The major part of the customs of the Hindus consists of ritua­listic practices related to various religious ceremonies known as samskaras (sacraments). These ceremonies which principally consist of purifying rites are conducted under the directions, according to orthodox practice, of a Brahman priest. Regarding the exact number of these samskaras, there is a great divergence of views among the Smriti writers. According to some, sixteen samskaras, as they are nitya (usual) must be performed and the rest twenty-four, as they are naimittik (special) ones are left to choice. They are observed by almost all castes except the backward class. The chief of these customary rituals are those at birth, thread-girding, marriage, pregnancy and death. The garbhadhana (a young bride's coming of age) ceremony which used to be once performed separately and with much pomp as then girls were married at an early age, has now become a part of the marriage rite and receives scant attention.

Pregnancy and Birth : The prospect of child birth is watched with anxiety and eagerness by the family and in her first pregnancy, the young wife is treated with great care and tenderness both at her parents' and at her husband's. Her dohale (longings) as they are believed to fore­shadow and influence the characteristics and sex of the child are fondly noticed and promptly satisfied by the family elders. She has to observe a number of taboos. Because of her delicate condition, she is considered to be particularly open to attacks of evil spirits and following the current folk lore, she complies with a number of 'do's and 'dbnt's. The grihyasutras prescribe for the benefit of the pregnant woman a number of observances of a magico-religious nature such as pumsavana, anavalobhana or garbha-rakshana, Simantonnayana and vishnubali and those who believe in the efficacy of Vedic samskaras follow them to a varying extent

The young wife generally goes to the house of her parents for her first confinement. A majority of the expectant mothers in Bombay are under medical care of the public hospitals or private maternity homes. Almost all of them deliver the child in hospital or maternity homes. Even the foot-path dwellers are no exception to this. Most of the rituals which used to follow immediately after birth in the past are almost extinct. For a month or more mother and child are rubbed daily with oil, bathed and every day, the mother is given a decoction of pepper, dry ginger, cloves and other spices.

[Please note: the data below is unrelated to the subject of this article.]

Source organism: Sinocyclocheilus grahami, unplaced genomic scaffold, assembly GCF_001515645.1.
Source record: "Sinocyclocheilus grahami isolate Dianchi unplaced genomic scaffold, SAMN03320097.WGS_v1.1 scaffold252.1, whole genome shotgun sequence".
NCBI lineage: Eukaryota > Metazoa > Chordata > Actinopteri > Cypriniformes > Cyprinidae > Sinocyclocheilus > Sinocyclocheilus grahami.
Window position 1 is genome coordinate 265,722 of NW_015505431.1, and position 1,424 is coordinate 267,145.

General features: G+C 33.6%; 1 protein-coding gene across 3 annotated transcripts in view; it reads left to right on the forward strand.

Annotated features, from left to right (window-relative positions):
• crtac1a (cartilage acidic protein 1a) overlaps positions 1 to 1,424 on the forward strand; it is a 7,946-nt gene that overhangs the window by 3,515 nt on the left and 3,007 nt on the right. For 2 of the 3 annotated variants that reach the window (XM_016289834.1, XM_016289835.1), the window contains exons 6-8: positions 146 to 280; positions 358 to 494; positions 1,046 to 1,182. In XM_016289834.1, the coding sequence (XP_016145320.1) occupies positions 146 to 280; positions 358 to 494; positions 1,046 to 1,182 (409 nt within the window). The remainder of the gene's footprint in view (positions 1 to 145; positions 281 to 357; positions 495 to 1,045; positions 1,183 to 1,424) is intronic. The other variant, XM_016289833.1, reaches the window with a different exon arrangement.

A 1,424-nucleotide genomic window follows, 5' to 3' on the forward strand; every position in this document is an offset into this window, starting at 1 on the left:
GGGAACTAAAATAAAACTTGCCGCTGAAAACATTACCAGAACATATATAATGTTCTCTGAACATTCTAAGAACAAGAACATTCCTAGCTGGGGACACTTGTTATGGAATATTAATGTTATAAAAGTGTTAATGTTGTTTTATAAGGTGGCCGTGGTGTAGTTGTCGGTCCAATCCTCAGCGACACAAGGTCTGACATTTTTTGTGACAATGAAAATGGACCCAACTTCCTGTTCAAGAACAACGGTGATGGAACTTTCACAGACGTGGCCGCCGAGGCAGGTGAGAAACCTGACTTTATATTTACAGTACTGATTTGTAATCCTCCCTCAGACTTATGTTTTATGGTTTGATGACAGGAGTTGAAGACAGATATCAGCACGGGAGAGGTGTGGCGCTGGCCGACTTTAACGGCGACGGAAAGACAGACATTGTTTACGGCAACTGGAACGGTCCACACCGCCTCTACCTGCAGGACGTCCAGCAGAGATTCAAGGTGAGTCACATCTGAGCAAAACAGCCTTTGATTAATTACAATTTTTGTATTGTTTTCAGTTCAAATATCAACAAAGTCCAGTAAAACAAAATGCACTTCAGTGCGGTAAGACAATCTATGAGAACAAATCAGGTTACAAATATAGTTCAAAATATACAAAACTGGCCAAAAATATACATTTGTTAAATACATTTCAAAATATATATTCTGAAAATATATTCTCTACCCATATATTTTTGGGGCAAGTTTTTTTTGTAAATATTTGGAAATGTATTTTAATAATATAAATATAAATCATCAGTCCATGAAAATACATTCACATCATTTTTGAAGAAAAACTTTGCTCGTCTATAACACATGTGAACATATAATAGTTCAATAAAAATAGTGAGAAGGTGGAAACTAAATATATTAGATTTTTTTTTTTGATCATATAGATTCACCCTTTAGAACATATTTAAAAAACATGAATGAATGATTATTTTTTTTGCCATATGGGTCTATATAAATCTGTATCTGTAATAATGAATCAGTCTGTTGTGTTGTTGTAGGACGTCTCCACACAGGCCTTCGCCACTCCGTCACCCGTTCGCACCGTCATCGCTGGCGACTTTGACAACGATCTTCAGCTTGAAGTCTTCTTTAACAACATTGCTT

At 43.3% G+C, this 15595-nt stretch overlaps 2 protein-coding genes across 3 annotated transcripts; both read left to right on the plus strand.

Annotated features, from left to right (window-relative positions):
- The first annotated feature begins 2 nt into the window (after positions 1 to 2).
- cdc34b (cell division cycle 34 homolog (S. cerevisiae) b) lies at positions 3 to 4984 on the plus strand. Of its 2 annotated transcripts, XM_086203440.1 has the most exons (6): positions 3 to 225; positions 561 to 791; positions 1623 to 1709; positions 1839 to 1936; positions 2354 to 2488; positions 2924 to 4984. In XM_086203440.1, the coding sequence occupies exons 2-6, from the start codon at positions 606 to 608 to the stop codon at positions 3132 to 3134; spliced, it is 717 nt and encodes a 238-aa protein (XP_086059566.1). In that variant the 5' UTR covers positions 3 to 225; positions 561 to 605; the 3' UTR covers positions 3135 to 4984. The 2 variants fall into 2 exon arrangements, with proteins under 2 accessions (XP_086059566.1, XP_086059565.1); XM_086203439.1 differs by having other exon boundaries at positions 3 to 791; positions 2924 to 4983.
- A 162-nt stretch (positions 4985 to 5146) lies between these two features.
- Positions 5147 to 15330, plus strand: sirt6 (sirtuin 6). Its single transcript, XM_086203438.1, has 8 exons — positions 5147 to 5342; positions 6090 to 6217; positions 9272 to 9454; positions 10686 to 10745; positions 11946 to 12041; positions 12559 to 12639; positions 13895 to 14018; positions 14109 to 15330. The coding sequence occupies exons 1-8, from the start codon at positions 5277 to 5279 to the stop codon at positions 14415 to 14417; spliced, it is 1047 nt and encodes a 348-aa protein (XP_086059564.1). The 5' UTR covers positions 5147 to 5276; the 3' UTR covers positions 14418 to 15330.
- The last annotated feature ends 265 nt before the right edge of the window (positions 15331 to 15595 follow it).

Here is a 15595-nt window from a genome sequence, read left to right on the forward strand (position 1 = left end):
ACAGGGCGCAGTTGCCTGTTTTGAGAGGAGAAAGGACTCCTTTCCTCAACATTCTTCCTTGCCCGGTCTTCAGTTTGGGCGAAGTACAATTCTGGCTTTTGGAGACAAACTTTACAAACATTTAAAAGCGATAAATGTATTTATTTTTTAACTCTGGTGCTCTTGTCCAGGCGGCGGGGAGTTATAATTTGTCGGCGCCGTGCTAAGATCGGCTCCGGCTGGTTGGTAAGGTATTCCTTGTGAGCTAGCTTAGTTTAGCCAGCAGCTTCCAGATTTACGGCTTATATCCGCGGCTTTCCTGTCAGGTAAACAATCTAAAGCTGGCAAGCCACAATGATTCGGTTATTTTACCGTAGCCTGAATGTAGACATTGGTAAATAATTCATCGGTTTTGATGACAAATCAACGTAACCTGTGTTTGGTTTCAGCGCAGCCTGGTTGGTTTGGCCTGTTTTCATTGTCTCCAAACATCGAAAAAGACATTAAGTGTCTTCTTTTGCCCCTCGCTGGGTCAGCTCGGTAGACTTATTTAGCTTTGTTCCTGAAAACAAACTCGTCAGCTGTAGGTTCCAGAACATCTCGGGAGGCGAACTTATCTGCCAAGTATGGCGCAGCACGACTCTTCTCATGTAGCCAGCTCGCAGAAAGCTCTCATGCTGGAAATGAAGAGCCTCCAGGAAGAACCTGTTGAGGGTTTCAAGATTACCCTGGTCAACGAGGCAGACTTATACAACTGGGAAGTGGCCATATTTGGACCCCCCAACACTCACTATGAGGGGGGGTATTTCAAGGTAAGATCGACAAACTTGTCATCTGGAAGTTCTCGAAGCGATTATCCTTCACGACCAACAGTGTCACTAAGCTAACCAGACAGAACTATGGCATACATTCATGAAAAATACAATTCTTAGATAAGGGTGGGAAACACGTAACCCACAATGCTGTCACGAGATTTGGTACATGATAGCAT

Panchavi and Shashthi : The shashthi ceremony is performed on the sixth day by worshipping a small copper pot full of water on which leaves float and whose opening is fixed by a coconut daubed with kumku and turmeric powder. Some plantains and betel-nuts and a red flower are placed by the side of the copper pot which represents Brahma who is believed to come in the guise of an old dame to write on the child's forehead its destiny. A blank sheet of paper, a reed pen, an ink stand, and a penknife are also kept near the offering and the elderly people in the house keep awake the whole night lest any evil should happen.

On the night of the fifth or the sixth day after birth, a ceremony known as the worshipping of the panchvi (Mother Fifth) and shashthi (Mother Sixth) is observed among all Hindu Communities. It is not a Vedic samskara, and as such the configuration worshipped and offerings made differ according to usage. But a common belief exists that those nights are full of danger to the newly born baby. Only by worshipping Mother Fifth and Mother Sixth can the child be saved from evil spirits. With the spread of education, the practice of sending women to hospitals and nursing homes is becoming more and more popular and many of the old customs which used to be observed at home are not observed now. The woman stays in the hospital for ten days, is looked after by qualified doctors and nurses and is generally discharged on the tenth or eleventh day.

But those who still remain at home for confinement have to conform to practices that are traditional. The mother is held impure for ten days and no one except the midwife touches her. The family observes suher (ceremonial impurity) for that period. On the eleventh day, the mother and child are given a purificatory bath, their clothes are washed and the whole family goes through a cleansing process.